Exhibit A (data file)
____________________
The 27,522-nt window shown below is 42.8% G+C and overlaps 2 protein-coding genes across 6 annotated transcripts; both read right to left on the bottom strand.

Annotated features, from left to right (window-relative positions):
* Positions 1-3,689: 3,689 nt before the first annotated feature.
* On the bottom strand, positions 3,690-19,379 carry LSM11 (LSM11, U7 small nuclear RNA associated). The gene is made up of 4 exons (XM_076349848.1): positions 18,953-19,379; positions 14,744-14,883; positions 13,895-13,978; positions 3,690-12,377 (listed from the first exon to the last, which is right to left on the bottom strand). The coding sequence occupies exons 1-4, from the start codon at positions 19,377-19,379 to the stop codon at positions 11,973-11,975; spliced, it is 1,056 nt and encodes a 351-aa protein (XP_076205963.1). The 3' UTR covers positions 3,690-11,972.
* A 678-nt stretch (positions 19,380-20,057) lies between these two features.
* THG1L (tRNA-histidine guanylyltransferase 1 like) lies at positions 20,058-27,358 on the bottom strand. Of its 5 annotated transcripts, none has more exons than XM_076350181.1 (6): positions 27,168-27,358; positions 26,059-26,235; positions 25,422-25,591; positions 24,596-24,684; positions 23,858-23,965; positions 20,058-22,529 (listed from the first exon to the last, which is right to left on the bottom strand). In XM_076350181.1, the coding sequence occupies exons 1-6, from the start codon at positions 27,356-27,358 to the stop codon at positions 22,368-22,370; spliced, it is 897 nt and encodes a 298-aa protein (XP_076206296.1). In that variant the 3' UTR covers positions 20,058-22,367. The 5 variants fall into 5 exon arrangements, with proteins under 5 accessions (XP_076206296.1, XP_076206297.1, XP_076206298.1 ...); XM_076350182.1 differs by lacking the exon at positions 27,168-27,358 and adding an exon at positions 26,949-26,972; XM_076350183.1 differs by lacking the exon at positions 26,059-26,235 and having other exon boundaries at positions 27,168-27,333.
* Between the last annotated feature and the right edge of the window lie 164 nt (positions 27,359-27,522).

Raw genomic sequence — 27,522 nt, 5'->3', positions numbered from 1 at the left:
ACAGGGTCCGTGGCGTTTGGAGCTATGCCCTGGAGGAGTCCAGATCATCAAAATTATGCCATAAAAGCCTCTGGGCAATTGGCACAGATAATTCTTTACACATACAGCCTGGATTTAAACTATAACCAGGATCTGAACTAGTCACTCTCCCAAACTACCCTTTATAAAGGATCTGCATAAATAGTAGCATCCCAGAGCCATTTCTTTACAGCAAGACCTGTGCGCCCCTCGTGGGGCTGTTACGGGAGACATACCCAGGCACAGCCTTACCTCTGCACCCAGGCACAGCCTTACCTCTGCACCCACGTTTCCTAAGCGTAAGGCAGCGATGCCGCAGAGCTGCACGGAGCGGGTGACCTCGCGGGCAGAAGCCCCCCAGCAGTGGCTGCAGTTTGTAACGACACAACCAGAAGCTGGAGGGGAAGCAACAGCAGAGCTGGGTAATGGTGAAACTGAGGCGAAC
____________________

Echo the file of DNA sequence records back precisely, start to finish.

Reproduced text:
The 27,522-nt window shown below is 42.8% G+C and overlaps 2 protein-coding genes across 6 annotated transcripts; both read right to left on the bottom strand.

Annotated features, from left to right (window-relative positions):
* Positions 1-3,689: 3,689 nt before the first annotated feature.
* On the bottom strand, positions 3,690-19,379 carry LSM11 (LSM11, U7 small nuclear RNA associated). The gene is made up of 4 exons (XM_076349848.1): positions 18,953-19,379; positions 14,744-14,883; positions 13,895-13,978; positions 3,690-12,377 (listed from the first exon to the last, which is right to left on the bottom strand). The coding sequence occupies exons 1-4, from the start codon at positions 19,377-19,379 to the stop codon at positions 11,973-11,975; spliced, it is 1,056 nt and encodes a 351-aa protein (XP_076205963.1). The 3' UTR covers positions 3,690-11,972.
* A 678-nt stretch (positions 19,380-20,057) lies between these two features.
* THG1L (tRNA-histidine guanylyltransferase 1 like) lies at positions 20,058-27,358 on the bottom strand. Of its 5 annotated transcripts, none has more exons than XM_076350181.1 (6): positions 27,168-27,358; positions 26,059-26,235; positions 25,422-25,591; positions 24,596-24,684; positions 23,858-23,965; positions 20,058-22,529 (listed from the first exon to the last, which is right to left on the bottom strand). In XM_076350181.1, the coding sequence occupies exons 1-6, from the start codon at positions 27,356-27,358 to the stop codon at positions 22,368-22,370; spliced, it is 897 nt and encodes a 298-aa protein (XP_076206296.1). In that variant the 3' UTR covers positions 20,058-22,367. The 5 variants fall into 5 exon arrangements, with proteins under 5 accessions (XP_076206296.1, XP_076206297.1, XP_076206298.1 ...); XM_076350182.1 differs by lacking the exon at positions 27,168-27,358 and adding an exon at positions 26,949-26,972; XM_076350183.1 differs by lacking the exon at positions 26,059-26,235 and having other exon boundaries at positions 27,168-27,333.
* Between the last annotated feature and the right edge of the window lie 164 nt (positions 27,359-27,522).

Raw genomic sequence — 27,522 nt, 5'->3', positions numbered from 1 at the left:
ACAGGGTCCGTGGCGTTTGGAGCTATGCCCTGGAGGAGTCCAGATCATCAAAATTATGCCATAAAAGCCTCTGGGCAATTGGCACAGATAATTCTTTACACATACAGCCTGGATTTAAACTATAACCAGGATCTGAACTAGTCACTCTCCCAAACTACCCTTTATAAAGGATCTGCATAAATAGTAGCATCCCAGAGCCATTTCTTTACAGCAAGACCTGTGCGCCCCTCGTGGGGCTGTTACGGGAGACATACCCAGGCACAGCCTTACCTCTGCACCCAGGCACAGCCTTACCTCTGCACCCACGTTTCCTAAGCGTAAGGCAGCGATGCCGCAGAGCTGCACGGAGCGGGTGACCTCGCGGGCAGAAGCCCCCCAGCAGTGGCTGCAGTTTGTAACGACACAACCAGAAGCTGGAGGGGAAGCAACAGCAGAGCTGGGTAATGGTGAAACTGAGGCGAAC